Along with the removal order, Google also has a hefty fine to pay of $32,390 per day for every day the copyright material was posted in Google. This retroactive total could be in excess of $4.7 million.

Walled Gardens and Newspapers

The Globe and Mail tells us that "Google loses copyright case in Belgium". Apparently a court has now ruled in favour of Belgian newspapers that sued Google Inc., claiming that the Web search Internet search leader infringed copyright laws and demanded it remove their stories. They want only subscribers to be able to see their articles within their walled gardens. Presumably they do not wish searchers to find their contents by using search engines.

EFF Goes YouTube Ambulance Chasing
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If a YouTube user feels one of their videos was an unfair casualty of Viacom’s recent war on copyright infringement, the Electronic Frontier Foundation wants to know about it. The nonprofit organization has posted its call to the user-generated disenfranchised on their home YouTube turf.

MySpace Beats YouTube To Copyright Protection

Compounding YouTube’s recent rows with copyright holders, YouTube’s biggest backdoor competitor, MySpace, announced a pilot program developed with Audible Magic to block copyrighted video from being posited in the community.

When Somebody Steals Your Copy or Design

If you read my earlier post on having my copy swiped by other companies I’m sure you feel my righteous indignation.

Japan Reconsiders Copyright Law For Search

The Japanese government plans to amend existing copyright laws to make allowances for search engine indexing, according to Japan Today.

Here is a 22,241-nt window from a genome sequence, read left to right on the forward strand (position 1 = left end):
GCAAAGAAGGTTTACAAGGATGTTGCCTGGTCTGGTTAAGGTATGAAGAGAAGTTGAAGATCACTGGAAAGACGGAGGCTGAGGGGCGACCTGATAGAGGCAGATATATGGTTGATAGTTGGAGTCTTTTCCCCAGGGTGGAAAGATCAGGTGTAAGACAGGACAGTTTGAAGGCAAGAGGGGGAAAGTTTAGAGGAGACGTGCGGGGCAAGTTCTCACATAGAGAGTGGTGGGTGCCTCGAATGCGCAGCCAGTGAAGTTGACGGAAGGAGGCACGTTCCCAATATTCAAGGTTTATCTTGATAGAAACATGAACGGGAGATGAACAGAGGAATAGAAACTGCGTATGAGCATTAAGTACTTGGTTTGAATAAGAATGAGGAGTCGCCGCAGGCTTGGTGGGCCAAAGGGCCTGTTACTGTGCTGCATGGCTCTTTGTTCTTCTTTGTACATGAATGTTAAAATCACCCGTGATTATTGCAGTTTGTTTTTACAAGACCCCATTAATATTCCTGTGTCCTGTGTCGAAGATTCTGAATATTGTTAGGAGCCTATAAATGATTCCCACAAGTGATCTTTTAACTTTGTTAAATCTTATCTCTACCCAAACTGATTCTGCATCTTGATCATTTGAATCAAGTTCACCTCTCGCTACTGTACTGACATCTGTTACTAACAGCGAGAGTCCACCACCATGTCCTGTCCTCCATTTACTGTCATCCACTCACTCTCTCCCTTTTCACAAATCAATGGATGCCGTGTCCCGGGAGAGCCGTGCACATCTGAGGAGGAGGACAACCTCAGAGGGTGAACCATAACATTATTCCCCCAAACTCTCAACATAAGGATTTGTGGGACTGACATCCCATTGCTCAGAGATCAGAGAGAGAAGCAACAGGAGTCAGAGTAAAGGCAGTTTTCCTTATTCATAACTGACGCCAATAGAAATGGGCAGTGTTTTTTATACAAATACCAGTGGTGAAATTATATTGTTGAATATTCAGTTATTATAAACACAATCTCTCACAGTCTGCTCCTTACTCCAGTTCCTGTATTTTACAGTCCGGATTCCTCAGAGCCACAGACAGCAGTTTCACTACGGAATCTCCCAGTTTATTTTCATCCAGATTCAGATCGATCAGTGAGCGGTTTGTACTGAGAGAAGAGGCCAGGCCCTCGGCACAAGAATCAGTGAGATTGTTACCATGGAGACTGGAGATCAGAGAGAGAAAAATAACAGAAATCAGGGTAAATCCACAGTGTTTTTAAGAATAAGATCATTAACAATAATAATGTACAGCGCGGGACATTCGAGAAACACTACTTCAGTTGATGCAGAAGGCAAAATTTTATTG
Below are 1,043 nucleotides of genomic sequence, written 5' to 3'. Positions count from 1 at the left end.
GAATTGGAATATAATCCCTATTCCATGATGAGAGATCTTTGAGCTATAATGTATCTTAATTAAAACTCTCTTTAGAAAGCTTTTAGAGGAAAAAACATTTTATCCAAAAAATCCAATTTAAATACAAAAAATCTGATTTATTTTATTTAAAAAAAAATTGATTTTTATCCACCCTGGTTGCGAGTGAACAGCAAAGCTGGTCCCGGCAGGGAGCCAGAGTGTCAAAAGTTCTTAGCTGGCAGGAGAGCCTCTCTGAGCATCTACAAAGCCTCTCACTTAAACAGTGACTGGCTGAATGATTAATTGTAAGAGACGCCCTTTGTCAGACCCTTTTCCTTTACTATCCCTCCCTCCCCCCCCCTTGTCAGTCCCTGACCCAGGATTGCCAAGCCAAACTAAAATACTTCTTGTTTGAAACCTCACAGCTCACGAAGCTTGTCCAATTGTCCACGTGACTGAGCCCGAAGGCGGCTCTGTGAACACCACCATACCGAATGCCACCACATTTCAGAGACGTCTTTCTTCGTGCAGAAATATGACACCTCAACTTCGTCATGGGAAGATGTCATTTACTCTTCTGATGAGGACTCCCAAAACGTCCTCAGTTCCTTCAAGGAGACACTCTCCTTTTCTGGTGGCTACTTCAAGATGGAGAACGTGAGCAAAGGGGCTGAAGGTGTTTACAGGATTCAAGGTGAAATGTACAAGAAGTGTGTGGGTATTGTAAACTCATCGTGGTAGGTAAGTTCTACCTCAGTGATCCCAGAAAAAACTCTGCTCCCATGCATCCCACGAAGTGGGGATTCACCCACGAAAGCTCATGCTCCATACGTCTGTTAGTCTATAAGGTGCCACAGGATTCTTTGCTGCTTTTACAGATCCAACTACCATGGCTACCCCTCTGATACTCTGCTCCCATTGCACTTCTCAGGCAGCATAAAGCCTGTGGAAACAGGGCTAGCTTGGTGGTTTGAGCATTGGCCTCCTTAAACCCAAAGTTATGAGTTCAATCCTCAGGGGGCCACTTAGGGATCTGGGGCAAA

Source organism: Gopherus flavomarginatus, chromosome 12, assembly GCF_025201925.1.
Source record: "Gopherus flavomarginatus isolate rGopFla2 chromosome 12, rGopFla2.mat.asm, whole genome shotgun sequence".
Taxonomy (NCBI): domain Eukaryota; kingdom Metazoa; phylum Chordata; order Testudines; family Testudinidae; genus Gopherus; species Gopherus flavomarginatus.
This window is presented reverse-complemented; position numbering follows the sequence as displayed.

Web Services, Contracts and Copyright

What’s the Deal With Contracts, Copyright and Web Related Services?

Contracts, Copyrights & Web-Related Services

What’s the deal with contracts, copyrights and Web-Related Services?

You’d think the answer to this question would be simple-always sign a contract, period- but it isn’t.

While this question applies over a broad spectrum of fields, it is especially ambiguous in the freelance world. This series of articles is geared towards individuals or companies looking to hire service providers like web designers, copywriters and internet marketers on a contract or freelance basis.

Lessig: IP Reform? Fuggedaboutit

Now that Democrats have won control of Congress, one might have expected intellectual property law reform to take place. Creative Commons backer and noted law professor Lawrence Lessig says it won’t happen.

EFF, Bloggers, Everyone, Take On Web Bully

In his misguided desire to become notorious, Michael Crook has become the preeminent villain of the blogosphere, the target of a lawsuit by the Electronic Frontier Foundation, a laughing stock, and a fascinating case study into blog-ethics, copyright law on the Internet, the tenets of Fair Use, the reach of the Digital Millennium Copyright Act, and how its abuse can affect free speech.

Japan Bashing YouTube Over Copyright

Passively waiting for someone to point out that a hosted piece of content violates copyright is not the approach Japanese copyright holders want YouTube to take with uploaded videos.

DailyMotion Causing Copyright Commotion
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We have all heard about the YouTube and Google saga concerning copyrighted material. To their credit they seem to be doing what they can to prevent infringement. That does not seem to be the case with a Paris based video sharing site called DailyMotion.com.